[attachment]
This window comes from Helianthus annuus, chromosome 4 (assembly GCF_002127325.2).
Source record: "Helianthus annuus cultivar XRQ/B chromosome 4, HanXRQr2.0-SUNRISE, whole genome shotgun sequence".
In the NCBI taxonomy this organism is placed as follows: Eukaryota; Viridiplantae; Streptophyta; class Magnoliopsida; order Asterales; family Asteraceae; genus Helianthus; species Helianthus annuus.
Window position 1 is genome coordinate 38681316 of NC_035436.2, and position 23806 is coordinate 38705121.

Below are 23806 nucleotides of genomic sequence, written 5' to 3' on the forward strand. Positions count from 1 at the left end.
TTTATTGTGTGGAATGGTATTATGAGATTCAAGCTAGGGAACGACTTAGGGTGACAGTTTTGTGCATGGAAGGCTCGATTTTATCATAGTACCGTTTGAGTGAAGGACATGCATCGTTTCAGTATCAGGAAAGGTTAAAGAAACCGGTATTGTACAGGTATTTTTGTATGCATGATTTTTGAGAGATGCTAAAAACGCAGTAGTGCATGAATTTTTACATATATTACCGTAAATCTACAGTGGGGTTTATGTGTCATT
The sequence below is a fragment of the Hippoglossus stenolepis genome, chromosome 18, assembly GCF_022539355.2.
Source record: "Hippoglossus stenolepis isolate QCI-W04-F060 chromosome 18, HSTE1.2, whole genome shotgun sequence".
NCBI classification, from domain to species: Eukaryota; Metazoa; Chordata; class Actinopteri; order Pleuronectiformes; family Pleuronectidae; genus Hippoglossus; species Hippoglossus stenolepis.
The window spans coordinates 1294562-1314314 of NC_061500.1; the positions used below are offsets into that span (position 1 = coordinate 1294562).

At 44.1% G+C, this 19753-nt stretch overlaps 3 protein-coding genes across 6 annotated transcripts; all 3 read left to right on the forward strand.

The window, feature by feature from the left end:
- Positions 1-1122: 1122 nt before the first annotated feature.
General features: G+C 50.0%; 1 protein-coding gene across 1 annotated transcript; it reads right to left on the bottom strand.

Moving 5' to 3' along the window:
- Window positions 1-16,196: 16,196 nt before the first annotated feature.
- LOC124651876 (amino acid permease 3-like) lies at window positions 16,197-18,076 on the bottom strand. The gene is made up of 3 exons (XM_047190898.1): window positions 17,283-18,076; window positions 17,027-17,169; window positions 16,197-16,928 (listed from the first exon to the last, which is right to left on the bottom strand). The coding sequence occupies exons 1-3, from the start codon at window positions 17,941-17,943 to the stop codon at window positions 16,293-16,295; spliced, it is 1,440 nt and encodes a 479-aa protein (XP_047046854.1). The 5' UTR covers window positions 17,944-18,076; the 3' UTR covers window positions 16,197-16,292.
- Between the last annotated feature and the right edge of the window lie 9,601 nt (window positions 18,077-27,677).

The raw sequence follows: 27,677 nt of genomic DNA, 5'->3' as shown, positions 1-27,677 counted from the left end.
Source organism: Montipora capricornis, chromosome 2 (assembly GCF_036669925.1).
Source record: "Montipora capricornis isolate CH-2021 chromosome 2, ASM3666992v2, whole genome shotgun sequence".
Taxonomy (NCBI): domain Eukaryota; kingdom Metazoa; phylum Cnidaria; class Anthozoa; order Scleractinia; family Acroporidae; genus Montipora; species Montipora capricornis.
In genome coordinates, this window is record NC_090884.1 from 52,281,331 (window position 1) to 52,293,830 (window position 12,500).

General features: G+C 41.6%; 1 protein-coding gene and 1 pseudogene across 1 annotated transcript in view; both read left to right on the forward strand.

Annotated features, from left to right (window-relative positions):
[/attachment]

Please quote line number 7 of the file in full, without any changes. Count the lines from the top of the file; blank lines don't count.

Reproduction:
The sequence below is a fragment of the Hippoglossus stenolepis genome, chromosome 18, assembly GCF_022539355.2.